IBM 'Commuter Pain' Survey Reveals Worst Cities for Driving

Commuting pain is reflected globally as 69 percent of those surveyed indicated that traffic has negatively affected their health in some way. Some 42 percent of respondents globally reported increased stress and 35 percent reported increased anger.

A new IBM survey of the daily commute in a cross-section of international cities reveals a surprising pattern. Even though commuting has become more bearable over the past year, drivers' complaints about stress are increasing.

The annual global Commuter Pain survey reveals that in a number of cities more people are taking public transportation rather than driving, when compared with last year's survey. In many cities, there were big jumps in the percentage of respondents who said that roadway traffic has improved either "somewhat" or "substantially" in the past three years.

In many cities, the survey recorded significant increases, when compared with last year, in the number of respondents who said that roadway traffic has increased their levels of personal stress and anger and negatively affected their performance at work or school.

"Commuting doesn't occur in a vacuum," said Naveen Lamba, IBM's global intelligent transportation expert. "A person's emotional response to the daily commute is colored by many factors—pertaining both to traffic congestion as well as to other, unrelated, issues. This year's Global Commuter Pain survey indicates that drivers in cities around the world are much more unsettled and anxious compared with 2010."

The survey results suggest that aggressive infrastructure investment in some of the most rapidly growing economies seems to be paying off. Compared with other cities surveyed, more commuters in Bangalore, New Delhi, Beijing, and Shenzhen reported improvement in traffic conditions over the last three years.

Even though commuters in many emerging market cities report that traffic is down, there is much room for improvement. The respondents in many of these same cities also report, with a greater frequency than the global average, that traffic negatively impacts their stress levels, physical health, and productivity.

Commuting pain is also reflected globally as 69 percent of those surveyed indicated that traffic has negatively affected their health in some way. Some 42 percent of respondents globally reported increased stress and 35 percent reported increased anger. Respiratory problems due to traffic congestion were most prevalent in China and India.

The survey results reflect an increased willingness to use public transportation and technology to improve the commute. Overall, 41 percent believe improved public transit would help reduce traffic congestion. Consider that even though globally only 35 percent of people changed the way that they get to work or school in the last year, 45 percent of those who have are opting for public transit.

Seventy percent of Nairobi residents report taking public transit more often in the last year on their daily commute. The desire for more accurate and timely information about road conditions as a way to reduce stress was shared across a number of cities from Los Angeles and Chicago to Moscow and Bangalore.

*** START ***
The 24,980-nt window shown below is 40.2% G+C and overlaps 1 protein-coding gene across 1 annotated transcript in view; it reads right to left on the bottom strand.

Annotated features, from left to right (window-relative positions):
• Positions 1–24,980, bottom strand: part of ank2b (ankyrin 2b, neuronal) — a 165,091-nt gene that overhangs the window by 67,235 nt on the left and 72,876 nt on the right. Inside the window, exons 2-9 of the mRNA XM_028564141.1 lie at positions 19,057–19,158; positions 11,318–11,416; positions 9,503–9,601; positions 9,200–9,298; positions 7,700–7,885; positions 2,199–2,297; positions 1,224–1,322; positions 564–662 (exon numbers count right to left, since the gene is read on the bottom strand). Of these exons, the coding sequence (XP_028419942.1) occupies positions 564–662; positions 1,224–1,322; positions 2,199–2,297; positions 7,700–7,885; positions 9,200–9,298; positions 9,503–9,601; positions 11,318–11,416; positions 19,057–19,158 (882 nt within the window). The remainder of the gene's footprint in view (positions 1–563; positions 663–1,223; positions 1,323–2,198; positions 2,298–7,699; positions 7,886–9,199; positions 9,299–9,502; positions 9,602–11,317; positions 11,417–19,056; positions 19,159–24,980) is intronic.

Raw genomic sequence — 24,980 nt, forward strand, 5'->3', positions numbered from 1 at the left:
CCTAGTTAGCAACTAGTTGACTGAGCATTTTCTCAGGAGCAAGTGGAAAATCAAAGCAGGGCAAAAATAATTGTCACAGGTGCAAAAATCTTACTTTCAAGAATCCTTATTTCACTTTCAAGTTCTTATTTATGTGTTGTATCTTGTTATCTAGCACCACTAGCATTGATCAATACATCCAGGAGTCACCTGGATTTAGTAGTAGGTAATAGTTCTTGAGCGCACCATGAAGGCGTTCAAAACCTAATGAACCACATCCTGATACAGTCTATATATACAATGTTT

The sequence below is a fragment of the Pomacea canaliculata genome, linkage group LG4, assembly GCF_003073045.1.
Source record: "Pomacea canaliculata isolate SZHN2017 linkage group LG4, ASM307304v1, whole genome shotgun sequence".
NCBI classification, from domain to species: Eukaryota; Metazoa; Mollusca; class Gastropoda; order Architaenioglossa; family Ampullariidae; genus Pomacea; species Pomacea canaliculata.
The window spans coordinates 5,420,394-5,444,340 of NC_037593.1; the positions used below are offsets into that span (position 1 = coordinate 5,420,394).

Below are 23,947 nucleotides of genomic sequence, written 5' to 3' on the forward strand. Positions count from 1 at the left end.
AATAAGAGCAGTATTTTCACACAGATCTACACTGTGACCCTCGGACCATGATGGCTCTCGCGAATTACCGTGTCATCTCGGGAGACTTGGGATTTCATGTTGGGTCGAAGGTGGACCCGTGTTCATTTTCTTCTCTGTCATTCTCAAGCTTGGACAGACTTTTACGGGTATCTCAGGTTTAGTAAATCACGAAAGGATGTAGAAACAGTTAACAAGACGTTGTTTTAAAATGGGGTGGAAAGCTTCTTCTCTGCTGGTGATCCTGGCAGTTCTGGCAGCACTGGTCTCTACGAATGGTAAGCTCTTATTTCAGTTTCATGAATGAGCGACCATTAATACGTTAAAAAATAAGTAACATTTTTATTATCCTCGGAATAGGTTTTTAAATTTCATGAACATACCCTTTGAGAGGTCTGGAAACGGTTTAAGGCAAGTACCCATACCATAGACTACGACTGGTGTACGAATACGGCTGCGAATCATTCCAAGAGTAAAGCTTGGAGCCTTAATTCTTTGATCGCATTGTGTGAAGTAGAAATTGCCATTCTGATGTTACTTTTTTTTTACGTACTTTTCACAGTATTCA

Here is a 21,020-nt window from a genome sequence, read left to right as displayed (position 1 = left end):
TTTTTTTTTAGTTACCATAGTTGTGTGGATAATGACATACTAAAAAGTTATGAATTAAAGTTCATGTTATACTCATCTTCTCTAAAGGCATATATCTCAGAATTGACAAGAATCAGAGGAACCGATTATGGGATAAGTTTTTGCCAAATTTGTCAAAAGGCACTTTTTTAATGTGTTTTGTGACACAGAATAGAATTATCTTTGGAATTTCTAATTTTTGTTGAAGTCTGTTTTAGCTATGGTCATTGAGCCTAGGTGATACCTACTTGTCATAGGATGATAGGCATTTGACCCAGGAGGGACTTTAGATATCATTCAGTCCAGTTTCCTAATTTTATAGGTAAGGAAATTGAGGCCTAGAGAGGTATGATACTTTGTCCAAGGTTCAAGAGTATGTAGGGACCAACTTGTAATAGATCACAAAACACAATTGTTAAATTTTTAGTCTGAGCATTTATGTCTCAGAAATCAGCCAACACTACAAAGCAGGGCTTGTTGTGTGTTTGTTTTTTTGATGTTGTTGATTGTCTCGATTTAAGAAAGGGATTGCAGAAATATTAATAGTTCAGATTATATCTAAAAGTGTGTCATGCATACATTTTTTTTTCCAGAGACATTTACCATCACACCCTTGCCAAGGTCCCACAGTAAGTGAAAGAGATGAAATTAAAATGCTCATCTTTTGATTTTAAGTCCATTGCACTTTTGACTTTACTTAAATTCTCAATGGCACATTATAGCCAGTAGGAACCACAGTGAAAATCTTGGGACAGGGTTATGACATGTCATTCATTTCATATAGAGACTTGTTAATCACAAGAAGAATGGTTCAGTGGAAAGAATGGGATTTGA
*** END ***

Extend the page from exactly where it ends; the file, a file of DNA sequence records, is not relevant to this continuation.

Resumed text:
IBM compiled the results of the survey into its Commuter Pain Index that ranks the emotional and economic toll of commuting in each city, with the highest number being the most onerous. The Index reveals a large disparity in the pain of the daily commute from city to city. Montreal had the least painful commute of the cities studied, followed by London and Chicago. Here's how the cities stack up:

The Commuter Pain Index includes 10 issues: 1) commuting time, 2) time stuck in traffic, agreement that: 3) price of gas is already too high, 4) traffic has gotten worse, 5) start-stop traffic is a problem, 6) driving causes stress, 7) driving causes anger, 8) traffic affects work, 9) traffic so bad driving stopped, and 10) decided not to make trip due to traffic.

The cities scored as follows: Mexico City: 108; Shenzhen 95; Beijing 95; Nairobi 88; Johannesburg 83; Bangalore 75; New Delhi 72; Moscow 65; Milan 53; Singapore 44; Buenos Aires 42; Los Angeles 34; Paris 31; Madrid 28; New York City 28; Toronto 27; Stockholm 26; Chicago 25; London 23; and Montreal 21.

"We can't simply build our way out of congestion no matter which city," said Vinodh Swaminathan, director of intelligent transportation systems, IBM. "In order to improve traffic flow and congestion, cities need to move beyond knowing and reacting; they have to find ways to anticipate and avoid situations that cause congestion that could turn the world into one giant parking lot."

This is IBM's fourth annual Commuter Pain survey.

To read the entire survey, go to http://www.prnewswire.com/news-releases/ibm-global-commuter-pain-survey-traffic-congestion-down-pain-way-up-129446188.html.

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